The End Of Dengue Fever? Mosquito Trials Shows Compelling Results!
Dengue is commonly known as “break-bone fever” because it causes severe pain in muscles and bones. An eruptive outbreak can even overwhelm hospitals. The World Mosquito Program representative said that the result of a three-year randomized controlled trial provided “compelling gold standard evidence” of the efficacy of the Wolbachia method in controlling dengue.
The result of the study was groundbreaking. Dengue fever cases have been cut by 77% that manipulates mosquitoes that spread, and there was an 86% reduction in people needing hospital care when the insects were released, scientists said. The development boosts hope of eradicating the virus that infects 390 million people around the world each year. Scientists infected the mosquitoes with a “miraculous” bacteria called “Wolbachia”. These bacteria cut the insect’s ability to spread the infection.
According to the World Mosquito Program, nearly 141 countries are affected by dengue fever. Still, the most significant dengue epidemics in recent years have occurred in Southeast Asia, America, and the Western Pacific. Over 40 percent of the world’s population is at risk of getting infected. Each year, the disease causes around 25,000 deaths worldwide.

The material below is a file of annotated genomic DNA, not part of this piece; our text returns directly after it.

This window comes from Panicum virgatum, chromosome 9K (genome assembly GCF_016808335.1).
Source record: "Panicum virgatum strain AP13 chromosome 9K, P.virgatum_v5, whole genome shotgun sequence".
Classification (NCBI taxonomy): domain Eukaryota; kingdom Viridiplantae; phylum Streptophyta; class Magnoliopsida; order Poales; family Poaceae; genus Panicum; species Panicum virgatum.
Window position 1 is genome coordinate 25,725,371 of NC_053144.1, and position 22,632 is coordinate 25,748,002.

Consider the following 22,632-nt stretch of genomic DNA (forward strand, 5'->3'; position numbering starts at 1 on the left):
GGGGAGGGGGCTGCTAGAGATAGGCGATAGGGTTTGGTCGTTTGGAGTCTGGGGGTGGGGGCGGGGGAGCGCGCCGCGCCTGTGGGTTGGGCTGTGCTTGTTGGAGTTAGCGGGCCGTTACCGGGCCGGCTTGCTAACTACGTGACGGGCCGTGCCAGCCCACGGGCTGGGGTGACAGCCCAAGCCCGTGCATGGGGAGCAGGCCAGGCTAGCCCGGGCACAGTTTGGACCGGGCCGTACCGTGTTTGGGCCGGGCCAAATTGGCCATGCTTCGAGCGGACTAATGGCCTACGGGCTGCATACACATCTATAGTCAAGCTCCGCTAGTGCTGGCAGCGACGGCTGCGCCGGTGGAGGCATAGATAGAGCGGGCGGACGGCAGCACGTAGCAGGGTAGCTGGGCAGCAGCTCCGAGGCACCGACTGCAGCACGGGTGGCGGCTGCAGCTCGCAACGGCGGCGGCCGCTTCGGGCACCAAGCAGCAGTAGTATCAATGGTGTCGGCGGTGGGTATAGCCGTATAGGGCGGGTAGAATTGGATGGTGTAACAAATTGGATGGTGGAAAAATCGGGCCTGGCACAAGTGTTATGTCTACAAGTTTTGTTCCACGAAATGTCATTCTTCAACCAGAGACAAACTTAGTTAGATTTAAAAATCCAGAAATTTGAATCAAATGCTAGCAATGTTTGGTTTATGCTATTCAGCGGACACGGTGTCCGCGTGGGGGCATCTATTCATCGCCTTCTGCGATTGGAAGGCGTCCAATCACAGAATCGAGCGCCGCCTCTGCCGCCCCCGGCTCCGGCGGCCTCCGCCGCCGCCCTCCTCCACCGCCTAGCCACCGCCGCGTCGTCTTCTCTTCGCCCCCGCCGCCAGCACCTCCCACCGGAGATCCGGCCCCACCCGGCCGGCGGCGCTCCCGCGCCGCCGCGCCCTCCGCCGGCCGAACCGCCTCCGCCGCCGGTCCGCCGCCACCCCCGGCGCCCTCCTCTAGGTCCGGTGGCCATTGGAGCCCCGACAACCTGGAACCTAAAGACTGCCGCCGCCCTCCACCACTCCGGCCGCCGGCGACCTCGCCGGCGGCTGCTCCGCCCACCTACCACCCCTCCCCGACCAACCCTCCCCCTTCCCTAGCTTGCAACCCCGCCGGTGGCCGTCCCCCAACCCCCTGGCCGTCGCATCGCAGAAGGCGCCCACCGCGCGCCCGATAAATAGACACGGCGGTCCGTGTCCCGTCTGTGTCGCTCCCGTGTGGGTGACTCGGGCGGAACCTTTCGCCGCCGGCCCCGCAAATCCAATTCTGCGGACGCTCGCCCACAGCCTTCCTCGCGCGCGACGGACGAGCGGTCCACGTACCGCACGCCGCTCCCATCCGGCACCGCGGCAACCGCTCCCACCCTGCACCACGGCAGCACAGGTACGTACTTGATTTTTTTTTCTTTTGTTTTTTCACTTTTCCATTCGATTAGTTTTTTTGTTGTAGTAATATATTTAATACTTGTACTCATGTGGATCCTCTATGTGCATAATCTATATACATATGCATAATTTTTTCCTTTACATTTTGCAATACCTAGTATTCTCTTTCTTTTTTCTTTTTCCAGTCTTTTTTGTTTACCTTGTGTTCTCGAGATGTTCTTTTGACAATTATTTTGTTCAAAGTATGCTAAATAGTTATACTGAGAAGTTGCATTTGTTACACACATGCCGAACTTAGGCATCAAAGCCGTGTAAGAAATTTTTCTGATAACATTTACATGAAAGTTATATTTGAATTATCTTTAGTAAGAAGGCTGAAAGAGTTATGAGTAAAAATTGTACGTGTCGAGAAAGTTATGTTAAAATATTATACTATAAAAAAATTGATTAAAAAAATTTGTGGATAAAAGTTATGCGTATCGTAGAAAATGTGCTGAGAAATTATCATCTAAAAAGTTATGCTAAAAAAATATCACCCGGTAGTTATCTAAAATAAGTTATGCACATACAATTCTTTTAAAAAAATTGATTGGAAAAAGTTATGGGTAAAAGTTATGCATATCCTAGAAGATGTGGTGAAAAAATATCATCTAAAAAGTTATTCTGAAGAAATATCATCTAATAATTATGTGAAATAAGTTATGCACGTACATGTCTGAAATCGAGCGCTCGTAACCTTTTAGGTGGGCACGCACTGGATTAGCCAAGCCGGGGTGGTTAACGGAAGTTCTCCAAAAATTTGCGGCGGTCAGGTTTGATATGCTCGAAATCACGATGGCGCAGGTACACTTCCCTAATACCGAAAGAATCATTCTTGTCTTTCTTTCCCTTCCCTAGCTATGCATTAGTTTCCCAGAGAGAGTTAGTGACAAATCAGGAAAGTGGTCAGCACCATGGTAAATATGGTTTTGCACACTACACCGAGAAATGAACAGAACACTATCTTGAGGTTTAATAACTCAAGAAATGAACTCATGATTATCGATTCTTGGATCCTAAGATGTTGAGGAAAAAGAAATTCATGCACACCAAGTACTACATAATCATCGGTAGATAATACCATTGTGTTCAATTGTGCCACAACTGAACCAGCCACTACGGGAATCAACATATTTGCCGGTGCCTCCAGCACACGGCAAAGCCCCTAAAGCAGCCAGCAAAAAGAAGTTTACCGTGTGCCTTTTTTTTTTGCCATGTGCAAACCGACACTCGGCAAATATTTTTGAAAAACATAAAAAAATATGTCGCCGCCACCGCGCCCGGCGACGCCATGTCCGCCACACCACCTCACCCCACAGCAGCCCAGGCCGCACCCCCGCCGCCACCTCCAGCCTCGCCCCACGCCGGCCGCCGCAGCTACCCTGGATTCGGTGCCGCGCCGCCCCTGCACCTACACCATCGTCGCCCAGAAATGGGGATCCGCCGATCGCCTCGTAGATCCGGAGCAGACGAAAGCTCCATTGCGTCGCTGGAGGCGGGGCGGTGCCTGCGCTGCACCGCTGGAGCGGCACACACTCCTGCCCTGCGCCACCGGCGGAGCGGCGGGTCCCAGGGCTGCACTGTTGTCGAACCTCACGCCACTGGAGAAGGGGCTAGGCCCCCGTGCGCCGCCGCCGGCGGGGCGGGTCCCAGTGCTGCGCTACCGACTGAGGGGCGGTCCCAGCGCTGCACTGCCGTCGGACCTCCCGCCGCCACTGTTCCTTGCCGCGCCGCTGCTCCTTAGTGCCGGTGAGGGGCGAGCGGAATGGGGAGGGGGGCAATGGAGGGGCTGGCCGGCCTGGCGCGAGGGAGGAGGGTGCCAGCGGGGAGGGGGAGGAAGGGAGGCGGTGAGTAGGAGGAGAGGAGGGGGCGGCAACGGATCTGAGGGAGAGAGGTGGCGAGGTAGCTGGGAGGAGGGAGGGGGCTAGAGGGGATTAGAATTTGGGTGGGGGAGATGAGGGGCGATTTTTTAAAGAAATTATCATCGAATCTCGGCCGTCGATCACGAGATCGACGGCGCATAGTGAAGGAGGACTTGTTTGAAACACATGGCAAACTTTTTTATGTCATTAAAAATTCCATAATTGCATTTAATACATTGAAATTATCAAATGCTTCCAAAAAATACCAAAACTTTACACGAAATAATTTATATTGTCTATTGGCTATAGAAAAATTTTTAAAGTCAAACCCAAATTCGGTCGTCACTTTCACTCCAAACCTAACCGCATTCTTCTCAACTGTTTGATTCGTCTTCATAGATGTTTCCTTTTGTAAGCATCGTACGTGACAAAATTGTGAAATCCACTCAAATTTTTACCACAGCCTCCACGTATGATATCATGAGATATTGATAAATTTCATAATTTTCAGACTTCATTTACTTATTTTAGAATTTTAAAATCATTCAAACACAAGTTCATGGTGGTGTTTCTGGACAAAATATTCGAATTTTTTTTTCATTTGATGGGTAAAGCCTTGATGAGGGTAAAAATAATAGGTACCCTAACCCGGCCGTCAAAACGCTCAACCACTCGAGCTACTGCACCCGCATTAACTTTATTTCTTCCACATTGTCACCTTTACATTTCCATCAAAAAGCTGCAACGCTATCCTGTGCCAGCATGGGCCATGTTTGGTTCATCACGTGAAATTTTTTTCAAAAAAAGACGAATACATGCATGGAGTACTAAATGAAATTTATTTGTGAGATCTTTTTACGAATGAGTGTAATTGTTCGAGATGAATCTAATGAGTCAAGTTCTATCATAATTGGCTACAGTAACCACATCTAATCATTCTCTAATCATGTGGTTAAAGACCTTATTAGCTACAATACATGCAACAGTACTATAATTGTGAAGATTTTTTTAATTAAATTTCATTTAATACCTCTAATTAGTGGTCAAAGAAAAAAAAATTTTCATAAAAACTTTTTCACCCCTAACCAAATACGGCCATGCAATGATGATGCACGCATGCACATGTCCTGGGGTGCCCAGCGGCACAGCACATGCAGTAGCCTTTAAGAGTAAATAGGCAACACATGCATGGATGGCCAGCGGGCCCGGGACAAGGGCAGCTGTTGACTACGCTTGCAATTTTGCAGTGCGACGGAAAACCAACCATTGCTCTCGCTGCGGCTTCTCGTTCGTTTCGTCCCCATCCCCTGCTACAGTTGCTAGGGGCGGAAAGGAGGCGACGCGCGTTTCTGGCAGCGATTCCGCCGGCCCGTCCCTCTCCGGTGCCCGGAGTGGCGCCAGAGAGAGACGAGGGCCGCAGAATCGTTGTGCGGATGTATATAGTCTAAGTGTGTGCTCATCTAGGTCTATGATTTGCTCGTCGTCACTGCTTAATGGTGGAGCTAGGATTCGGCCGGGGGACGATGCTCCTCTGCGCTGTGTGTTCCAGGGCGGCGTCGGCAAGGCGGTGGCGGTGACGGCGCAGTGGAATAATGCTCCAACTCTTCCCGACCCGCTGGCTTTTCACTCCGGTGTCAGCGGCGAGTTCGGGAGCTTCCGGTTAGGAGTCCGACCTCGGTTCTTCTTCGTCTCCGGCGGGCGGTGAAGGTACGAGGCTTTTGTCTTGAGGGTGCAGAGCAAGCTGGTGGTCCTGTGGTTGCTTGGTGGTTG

The trial was carried out in Indonesia’s Yogyakarta city. It is an urban area home to about 300,000 people. The 26-square-kilometer area of Yogyakarta was divided into 24 clusters. In 12 of those clusters, the team set out containers of Wolbachia-carrying mosquito eggs every two weeks for 18 to 28 weeks. In due course, the microbe spread through the local mosquito population: Ten months after releases started, the prevalence of Wolbachia among mosquitoes in the treated clusters had climbed to 80% or higher. The technique has been so successful that the mosquitoes have been released across the whole city. The project is moving to surround areas to eradicate dengue in the region.